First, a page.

Traditional Easter Dishes in Italy

posted in: Italian lifestyle and culture | 2

I love writing for the Italian-American monthly newspaper La Gazzetta Italiana which is headquartered in  Cleveland, Ohio my home town. I wrote an article  for the April issue on Traditional Easter Dishes in Italy and yesterday it  appeared in the online version of the newspaper. I thought I would share it here today.

Traditional Easter Dishes in Italy

by Margie Longano Miklas

Easter always falls on the first Sunday after the first full moon of spring, as decided at the Council of Nicaea in 325 A.D. In Italy Easter is first a religious celebration but it is also celebrated with traditional Easter foods. These can vary from region to region although some are mainstays and can be found all over Italy during Easter.


In Italy it is almost mandatory to have agnello or lamb as the main course for the Easter meal, and depending on the region, it can be served in various ways. In Abruzzo agnello cacio e uovo is cooked in an egg, pepper and cheese sauce. In the region of Lazio and southern Italy, the lamb is usually roasted simply with rosemary, red wine and garlic. Down in the “heel” of Italy, in Puglia, roasted lamb is prepared for Easter but in the town of Bari, you will likely find verdetto, a type of lamb stew made with green vegetables like peas or fresh asparagus.

In Sardinia and some places in Campania the Easter meal may consist of goat instead of lamb. In fact, in the small town of Nereto, in the region of Abruzzo, Capra alla Neretese is the main Easter course as a regional specialty.


Ciambellone is somewhere between a bread and a cake due to its sweetness. This ring shaped cake has a distinct flavor that comes from the zest of lemons and originally was created as a harvest celebration. Italy selected the ciambellone as one of the two most famous cakes, the other being tiramisu, and sent them to the 50th birthday celebration of the Treaty of Rome in 2007.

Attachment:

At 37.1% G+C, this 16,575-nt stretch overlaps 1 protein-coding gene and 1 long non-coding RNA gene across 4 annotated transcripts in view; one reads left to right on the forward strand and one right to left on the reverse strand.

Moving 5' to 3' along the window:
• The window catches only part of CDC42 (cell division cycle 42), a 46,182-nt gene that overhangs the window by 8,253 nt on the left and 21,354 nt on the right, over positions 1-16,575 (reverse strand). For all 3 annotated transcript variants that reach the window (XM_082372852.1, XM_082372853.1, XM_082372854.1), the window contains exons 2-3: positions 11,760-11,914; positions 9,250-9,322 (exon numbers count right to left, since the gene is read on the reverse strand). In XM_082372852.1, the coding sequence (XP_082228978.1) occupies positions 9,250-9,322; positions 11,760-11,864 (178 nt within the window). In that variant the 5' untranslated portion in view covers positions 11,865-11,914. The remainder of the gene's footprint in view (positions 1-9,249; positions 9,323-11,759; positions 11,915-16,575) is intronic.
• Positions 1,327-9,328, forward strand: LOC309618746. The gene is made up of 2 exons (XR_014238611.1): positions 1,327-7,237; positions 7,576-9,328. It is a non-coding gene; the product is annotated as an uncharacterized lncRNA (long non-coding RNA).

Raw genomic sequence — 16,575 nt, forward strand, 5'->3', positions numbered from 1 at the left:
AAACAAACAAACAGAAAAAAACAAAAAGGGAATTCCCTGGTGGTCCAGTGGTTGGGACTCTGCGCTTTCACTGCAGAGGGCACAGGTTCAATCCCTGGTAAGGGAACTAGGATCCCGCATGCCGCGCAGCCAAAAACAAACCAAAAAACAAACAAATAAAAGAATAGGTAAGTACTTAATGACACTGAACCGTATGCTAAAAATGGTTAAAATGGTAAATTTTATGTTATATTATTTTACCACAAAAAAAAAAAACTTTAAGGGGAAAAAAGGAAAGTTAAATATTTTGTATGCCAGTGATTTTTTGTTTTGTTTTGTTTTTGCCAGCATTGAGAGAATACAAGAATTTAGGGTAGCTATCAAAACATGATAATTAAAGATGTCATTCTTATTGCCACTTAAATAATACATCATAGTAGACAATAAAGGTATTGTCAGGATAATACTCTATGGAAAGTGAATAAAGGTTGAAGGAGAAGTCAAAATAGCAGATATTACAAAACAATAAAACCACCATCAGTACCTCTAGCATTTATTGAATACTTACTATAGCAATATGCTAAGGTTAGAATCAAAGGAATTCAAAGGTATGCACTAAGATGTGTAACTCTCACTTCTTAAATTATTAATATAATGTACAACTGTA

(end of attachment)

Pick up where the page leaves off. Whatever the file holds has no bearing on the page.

Gubana Easter Bread

In the northern region of Friuli with its Austrian and Slavic influences, the sweet gubana bread is a part of the Easter table. This bread is made with several types of nuts, raisins, apricot marmalade, cocoa, candied orange peel, wine and/or grappa. It is often served as a dessert.

Minestra di Pasqua

This traditional Easter soup made with beef, veal, pork, kale and herbs and is especially popular in Naples and is eaten at the beginning of the Easter meal.

Carciofi e patate soffritti

This traditional side dish is served in Italian homes for Easter. This dish consists of sautéed artichokes mixed with potatoes. Throughout Italy and especially in Rome, artichokes are part of the traditional Easter meal. Since spring is the season of harvesting the artichokes, many cities and towns in Italy celebrate this with their own artichoke festivals.


These rice filled fried balls are a specialty in Sicily and frequently are included as appetizers or part of lunch during the Easter season. Not typically found in restaurants, arancini are best when homemade by your nonna, your mama or your zia.

Torta Pasqualina

This Easter pie that takes on a quiche form is made with puff pastry dough and is stuffed ricotta cheese and Swiss chard or spinach. This is very popular throughout Liguria for Easter meals.


The word “sciusceddu” is Sicilian dialect. There are actually two theories for where the word comes from. It is possible it derives from the Latin word “juscelleum,” meaning soup or from the Sicilian dialect verb “sciusciare,” meaning to blow. Either way, this ricotta meatball and egg soup is traditionally served as part of Easter dinner in Messina, Sicily.


Naturally in Italy there is no lack of dolci on any day especially on Easter. Traditional desserts for the Holy feast are the Cassata Siciliana, a sponge cake with ricotta filling; the colomba, a dove-shaped cake with candied fruit and almonds; and pasticiotti, little pastry tarts filled with custard.

Thanks to these savory and mouthwatering traditional dishes, the Italian heritage and culture is kept alive throughout the world. It is also testimony that the Italian cuisine continues to be the most celebrated and imitated.

2 Responses

  1. imarancher

    Having always admired people who talk about what they know, I can attest to Margie’s culinary talents. Working with her was a delicious experience. And Easter seems to bring out the best in Italian cookery.

  2. Stephanie

    Reading this brings back memories of things my grandmother used to make for easter – especially the Easter Pie! One of my favorites!

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